Construction Begins on New Jackson Square Development for 62 Affordable Units

Construction recently started on the new Holtzer Park housing development which will include 62 new affordable rental units in Jackson Square. The development is part of the Boston Housing Authority’s (BHA) 125 Amory Street redevelopment. The project is a joint venture between The Community Builders, Jamaica Plain Neighborhood Development Corporation (JPNDC), and Urban Edge, which are renovating and preserving 199 public housing units as affordable housing, repurposing BHA offices into 12 new affordable units, and building approximately 133 units of affordable housing and 214 market-rate apartments in three new buildings on adjacent BHA-owned property. Holtzer Park will create 41 affordable units for households whose income is less than $76,740 for a family of four and are supported with Low Income Housing Tax Credits, according to a press release. An additional 21 of units will have project-based vouchers to provide more affordability for households whose income is less than $38,350 for a family of four.

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Redevelopment of Hailey Apartments Would Add 435 Affordable/Upper Middle-Income Units to Public Housing Units

The proposed redevelopment of the Mildred C. Hailey Apartments would include a 1-to-1 replacement of the existing 253 public housing units and add 435 more housing units. The proposed project by The Community Building, Jamaica Plain Neighborhood Development Corporation (JPNDC), and Urban Edge, is only Phase I of redevelopment the apartment complex in Jackson Square. Phase One is on the southeast portion of the existing apartments, and would include the construction of approximately 435 new affordable and upper middle-income apartments. To reiterate, the current 253 public housing units would be replaced with 253 new public housing units, according to the Boston Planning & Development Agency. There would also be approximately 290 parking spaces, according to the developers' Letter of Intent.

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$500K Available for Vulnerable JP Families from Urban Edge COVID-19 Emergency Response Fund

The Urban Edge Resiliency Fund will directly assist families and individuals living in Urban Edge’s housing, as well as low- to moderate-income families in Roxbury and Jamaica Plain, impacted by the COVID-19 pandemic. “COVID-19 has had a disproportionate impact on communities of color in Boston and throughout the country,” said Emilio Dorcely, Urban Edge’s Chief Executive Officer. “A majority of the cases in the city of Boston are among black and brown residents. That means that neighborhoods like Roxbury and Jamaica Plain are particularly vulnerable. This fund is designed to help our residents meet their needs.”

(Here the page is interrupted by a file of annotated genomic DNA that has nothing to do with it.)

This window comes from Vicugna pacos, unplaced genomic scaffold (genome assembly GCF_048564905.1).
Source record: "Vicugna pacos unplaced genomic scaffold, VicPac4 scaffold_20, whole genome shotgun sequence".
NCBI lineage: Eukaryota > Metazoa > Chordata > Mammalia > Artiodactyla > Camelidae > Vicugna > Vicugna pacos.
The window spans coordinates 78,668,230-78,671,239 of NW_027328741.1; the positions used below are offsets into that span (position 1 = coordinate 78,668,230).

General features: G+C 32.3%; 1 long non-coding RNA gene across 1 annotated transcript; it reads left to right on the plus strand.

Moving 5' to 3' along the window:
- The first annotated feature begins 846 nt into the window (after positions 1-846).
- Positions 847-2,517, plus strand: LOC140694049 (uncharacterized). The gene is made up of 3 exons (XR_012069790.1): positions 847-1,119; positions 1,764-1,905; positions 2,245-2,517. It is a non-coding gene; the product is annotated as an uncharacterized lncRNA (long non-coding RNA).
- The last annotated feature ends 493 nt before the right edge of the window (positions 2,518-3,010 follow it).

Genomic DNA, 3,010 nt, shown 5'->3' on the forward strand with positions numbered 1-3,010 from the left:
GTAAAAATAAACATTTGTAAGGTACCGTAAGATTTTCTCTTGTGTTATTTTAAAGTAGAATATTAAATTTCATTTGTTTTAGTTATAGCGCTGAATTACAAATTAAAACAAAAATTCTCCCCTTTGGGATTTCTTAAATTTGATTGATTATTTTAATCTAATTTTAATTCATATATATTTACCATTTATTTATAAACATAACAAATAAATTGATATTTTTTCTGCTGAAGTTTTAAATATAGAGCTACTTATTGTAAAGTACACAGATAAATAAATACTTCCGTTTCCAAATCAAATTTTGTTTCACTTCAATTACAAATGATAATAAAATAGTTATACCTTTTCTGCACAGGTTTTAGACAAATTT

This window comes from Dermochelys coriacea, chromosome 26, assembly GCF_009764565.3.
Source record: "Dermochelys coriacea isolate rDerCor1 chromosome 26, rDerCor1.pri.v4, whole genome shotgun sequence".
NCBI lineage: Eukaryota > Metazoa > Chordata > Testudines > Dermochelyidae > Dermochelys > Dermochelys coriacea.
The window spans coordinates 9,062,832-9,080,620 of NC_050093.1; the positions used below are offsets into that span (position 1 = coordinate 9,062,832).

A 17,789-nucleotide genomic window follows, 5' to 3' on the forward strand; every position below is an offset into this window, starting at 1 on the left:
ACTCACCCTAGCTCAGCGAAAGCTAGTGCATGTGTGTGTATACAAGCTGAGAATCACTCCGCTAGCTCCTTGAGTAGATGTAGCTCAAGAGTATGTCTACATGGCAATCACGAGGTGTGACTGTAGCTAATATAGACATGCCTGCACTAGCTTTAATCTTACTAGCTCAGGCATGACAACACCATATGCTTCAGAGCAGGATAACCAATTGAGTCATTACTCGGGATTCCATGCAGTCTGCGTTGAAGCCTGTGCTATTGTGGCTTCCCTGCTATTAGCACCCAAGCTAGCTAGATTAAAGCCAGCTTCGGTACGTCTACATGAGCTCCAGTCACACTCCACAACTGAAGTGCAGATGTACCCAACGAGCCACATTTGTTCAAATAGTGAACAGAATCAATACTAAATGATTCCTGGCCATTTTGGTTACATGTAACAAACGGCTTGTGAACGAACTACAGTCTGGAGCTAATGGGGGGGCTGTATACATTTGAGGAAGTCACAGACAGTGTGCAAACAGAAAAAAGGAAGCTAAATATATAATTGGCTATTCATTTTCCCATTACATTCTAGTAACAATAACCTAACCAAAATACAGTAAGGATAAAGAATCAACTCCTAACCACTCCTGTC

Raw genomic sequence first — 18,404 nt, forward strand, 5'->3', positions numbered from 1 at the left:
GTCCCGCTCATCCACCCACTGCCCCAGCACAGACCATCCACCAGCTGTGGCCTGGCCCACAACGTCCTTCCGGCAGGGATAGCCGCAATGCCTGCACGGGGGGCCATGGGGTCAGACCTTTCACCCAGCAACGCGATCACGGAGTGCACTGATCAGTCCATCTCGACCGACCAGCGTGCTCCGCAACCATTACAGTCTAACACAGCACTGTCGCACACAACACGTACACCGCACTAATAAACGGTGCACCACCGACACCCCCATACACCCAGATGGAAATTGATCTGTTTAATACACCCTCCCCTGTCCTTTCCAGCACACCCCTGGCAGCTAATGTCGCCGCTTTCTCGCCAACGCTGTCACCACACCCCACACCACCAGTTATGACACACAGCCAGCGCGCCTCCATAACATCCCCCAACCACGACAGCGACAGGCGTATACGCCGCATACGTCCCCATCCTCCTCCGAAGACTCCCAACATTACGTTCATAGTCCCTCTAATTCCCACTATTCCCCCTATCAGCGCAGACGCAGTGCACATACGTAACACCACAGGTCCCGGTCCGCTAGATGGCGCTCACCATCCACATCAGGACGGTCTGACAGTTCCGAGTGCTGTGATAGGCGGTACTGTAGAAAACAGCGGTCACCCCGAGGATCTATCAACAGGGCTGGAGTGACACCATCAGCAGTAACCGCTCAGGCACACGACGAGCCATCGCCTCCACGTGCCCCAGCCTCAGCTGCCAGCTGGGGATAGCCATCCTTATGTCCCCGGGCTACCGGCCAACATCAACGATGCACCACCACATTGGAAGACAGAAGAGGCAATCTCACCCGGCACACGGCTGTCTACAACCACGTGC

The initial phase of the fund is offering $150 Visa gift cards to residents in Urban Edge housing, as well as low- to moderate-income families living in Roxbury and Jamaica Plain, to help them meet their immediate needs.

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Boston Foreclosures Dropped 61% in 2019

Boston's foreclosure rate reached a 17-year low in 2019, dropping 61 percent in 2019 compared to 2018. Across the city foreclosure executions went down from 103 in 2018 to 40 in 2019, according to city statistics. Comparatively, 1,215 foreclosures were executed in 2008 during the height of the housing crisis. "I'm proud that through our work with homeowners, we have been able to reduce the number of foreclosures in Boston, and keep more families in their homes," said Mayor Marty Walsh via press release. "These results show that our programs and policies to prevent foreclosures and evictions are working.

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Holzer Park Project on Amory Street Moving Forward with 62 Restricted-Income Rental Units

The Holzer Park project on Amory Street is moving forward after the state committed to funding the building that will provide 62 new units of transit-oriented rental housing. Mayor Martin Walsh and the Department of Neighborhood Development made the announcement on July 23, as the project at 125 Amory Street has already received funding from the city. "I am excited that this project, along with several others, received the final amount of funding needed to begin the work to build more homes in our neighborhoods," said Mayor Walsh via press release. "This project adds 62 subsidized housing units that will offer more opportunities for low and middle income families to live and work in Boston and further contributes to the goals laid out in our Housing Boston 2030 plan." All of the 62 units will be income-restricted across different income levels.

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